• Gollygoshb

How the fear of falling off was stopping me from learning to let things go.

Updated: Sep 6, 2019

I have been riding now for nearly 13 years, and although my balance isn't great in everyday life (yes, I truly suck at yoga) I can keep fairly center on a horse, especially Molls, who I know off by heart, knowing every next movement, and her every trick in the book, I trust her completely, and I'd like to think she trusts me by now too. However I could never fully grasp why I wasn't keeping balanced when riding bareback. I was fine in the saddle, but take that saddle off and I was all over the place.


The fact of the matter however was staring me straight in the face. I had never admitted that I didn't have full trust that I would be okay, even if I fell. I was so scared of what could happen that I wouldn't allow in putting trust in myself, and her that I would stay on, and not over balance and fall to one side.



S o W h a t C h a n g e d ?


What changed is that I got to the point when I didn't care if I fell. If I fell I would just get back on, it was simple as that. She's only 13.2hh and so I'm not that far from the ground. If I hurt myself, well I'll shake myself off and try again. When I adapted that mentality I didn't lean forward and panic, instead, when she wasn't slowing down straight away I kept tall, allowing her to stop in time, and allowing me to keep my eyes forward and not firmly placed on the ground, which is where I would normally be going if I kept my eyes there. All I was doing when I was panicking was leaning forward and egging her on, she wasn't grasping what I wanted her to do, because I was shouting one thing, and telling her another. No wonder she didn't stop, she was confused on what I wanted.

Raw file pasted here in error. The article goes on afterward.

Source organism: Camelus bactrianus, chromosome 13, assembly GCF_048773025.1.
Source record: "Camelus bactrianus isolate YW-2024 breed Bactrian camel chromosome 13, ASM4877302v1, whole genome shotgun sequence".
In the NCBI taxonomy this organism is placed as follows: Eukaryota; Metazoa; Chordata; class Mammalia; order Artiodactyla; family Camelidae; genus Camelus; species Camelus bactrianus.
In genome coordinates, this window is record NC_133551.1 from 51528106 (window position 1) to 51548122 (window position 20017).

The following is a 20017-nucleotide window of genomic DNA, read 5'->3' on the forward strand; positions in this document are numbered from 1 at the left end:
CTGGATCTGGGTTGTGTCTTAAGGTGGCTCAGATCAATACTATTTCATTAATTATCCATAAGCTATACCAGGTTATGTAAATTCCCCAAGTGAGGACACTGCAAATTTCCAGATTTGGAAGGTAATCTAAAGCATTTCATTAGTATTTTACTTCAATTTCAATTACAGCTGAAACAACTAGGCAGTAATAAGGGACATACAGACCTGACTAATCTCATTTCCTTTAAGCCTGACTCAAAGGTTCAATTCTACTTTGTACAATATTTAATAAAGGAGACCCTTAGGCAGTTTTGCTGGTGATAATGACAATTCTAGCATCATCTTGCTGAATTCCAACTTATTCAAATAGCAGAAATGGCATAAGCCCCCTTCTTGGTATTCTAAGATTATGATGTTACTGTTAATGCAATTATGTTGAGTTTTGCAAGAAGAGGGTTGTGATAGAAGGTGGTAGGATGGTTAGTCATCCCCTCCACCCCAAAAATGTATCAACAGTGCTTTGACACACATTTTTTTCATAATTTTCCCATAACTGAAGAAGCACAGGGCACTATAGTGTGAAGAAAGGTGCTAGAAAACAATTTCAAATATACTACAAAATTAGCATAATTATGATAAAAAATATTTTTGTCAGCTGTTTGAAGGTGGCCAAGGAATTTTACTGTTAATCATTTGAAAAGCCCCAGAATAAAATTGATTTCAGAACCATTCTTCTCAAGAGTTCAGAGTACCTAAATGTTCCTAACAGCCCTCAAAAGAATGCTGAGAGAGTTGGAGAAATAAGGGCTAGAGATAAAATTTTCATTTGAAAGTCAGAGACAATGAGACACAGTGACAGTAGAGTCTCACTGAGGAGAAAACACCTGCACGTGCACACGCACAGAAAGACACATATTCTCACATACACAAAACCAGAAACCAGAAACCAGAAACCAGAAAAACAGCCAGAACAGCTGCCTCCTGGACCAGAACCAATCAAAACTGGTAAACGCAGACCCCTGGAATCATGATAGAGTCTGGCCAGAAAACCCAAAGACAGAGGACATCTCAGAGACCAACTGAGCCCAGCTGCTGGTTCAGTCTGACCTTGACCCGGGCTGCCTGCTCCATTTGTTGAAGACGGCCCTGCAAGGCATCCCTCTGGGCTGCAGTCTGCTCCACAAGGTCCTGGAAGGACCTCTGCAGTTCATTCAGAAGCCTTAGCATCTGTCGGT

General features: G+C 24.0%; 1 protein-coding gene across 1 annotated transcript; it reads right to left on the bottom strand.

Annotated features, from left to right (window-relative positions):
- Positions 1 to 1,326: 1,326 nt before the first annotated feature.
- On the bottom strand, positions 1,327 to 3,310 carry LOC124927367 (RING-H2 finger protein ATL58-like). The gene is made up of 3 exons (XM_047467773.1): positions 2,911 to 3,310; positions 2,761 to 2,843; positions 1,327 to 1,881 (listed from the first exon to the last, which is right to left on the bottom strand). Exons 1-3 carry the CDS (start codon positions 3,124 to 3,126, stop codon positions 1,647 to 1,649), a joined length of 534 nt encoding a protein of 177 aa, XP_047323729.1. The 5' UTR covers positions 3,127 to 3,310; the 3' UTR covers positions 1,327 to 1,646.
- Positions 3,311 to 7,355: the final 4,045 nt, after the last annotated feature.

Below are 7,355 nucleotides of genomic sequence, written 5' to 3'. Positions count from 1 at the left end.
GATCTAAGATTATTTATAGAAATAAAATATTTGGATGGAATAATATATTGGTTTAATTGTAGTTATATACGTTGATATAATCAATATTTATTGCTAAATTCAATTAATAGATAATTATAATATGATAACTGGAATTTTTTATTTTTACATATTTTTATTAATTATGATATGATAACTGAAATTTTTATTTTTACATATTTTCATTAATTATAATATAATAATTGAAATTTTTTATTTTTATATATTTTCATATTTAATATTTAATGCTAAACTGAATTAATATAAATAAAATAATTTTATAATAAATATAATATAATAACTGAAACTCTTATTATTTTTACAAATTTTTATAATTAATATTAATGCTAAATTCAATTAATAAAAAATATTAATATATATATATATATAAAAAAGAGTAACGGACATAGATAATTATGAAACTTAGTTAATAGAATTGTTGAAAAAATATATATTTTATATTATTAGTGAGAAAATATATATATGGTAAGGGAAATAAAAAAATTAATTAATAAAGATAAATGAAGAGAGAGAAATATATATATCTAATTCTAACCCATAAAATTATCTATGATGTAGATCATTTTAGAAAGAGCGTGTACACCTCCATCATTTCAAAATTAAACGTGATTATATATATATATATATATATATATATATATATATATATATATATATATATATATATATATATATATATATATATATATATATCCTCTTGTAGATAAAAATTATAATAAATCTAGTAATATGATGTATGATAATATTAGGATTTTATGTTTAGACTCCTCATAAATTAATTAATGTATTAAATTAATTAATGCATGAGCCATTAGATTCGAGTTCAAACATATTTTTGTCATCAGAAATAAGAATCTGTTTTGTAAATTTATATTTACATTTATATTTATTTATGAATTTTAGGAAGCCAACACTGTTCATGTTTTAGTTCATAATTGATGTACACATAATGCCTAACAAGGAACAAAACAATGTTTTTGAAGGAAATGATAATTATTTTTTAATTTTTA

When I kept tall however, she knew that I was in control, and I was keeping calm. I finally understood that if I was tilting to one side she would try her best to try and aid me, and if I fell off, well, it wouldn't be that much of a big deal. I'd just take it.


But that's when I got thinking. How many times in life does something panic us and our instant thought is to lean forward, to go into that spiral of oh my god well that's it, I'm curling up in a ball and letting life engulf me, I accept my fate. But you don't have too. If you stand tall and allow whatever life throws at you, staying upright and tough, telling yourself if I keep calm I can negotiate looking forward, instead of leaning forward and focusing on the ground. Then you can slow to a pace of which you can be in control again.



Losing control is hard, we all go through it, and when it happens, we try and do everything we can to get that power back, but sometimes, trust me when I say, it isn't worth it. The problem with panicking is that we do illogical things of which we normally wouldn't do or say, which sometimes can get us in trouble. Like the saying;

Don't promise when you are happy, don't reply when you are angry, and don't decide when you are sad.

we should do exactly that. The next time you panic about something, try not freak out straight away, process it, instead of doing something of which secretly you know you'll regret. Take a breather, look forward and calmly ask yourself what the logical thing is to do, is it to lean forward, go in with guns blazing, or is it to sit back and ride it out? I can promise you that 98% of the time it's the latter. Never do you have to respond to a situation right away...well unless it's life or death, but I feel like a lot of us are treating so many things like life or death situations, when in fact, they're just life.


0 views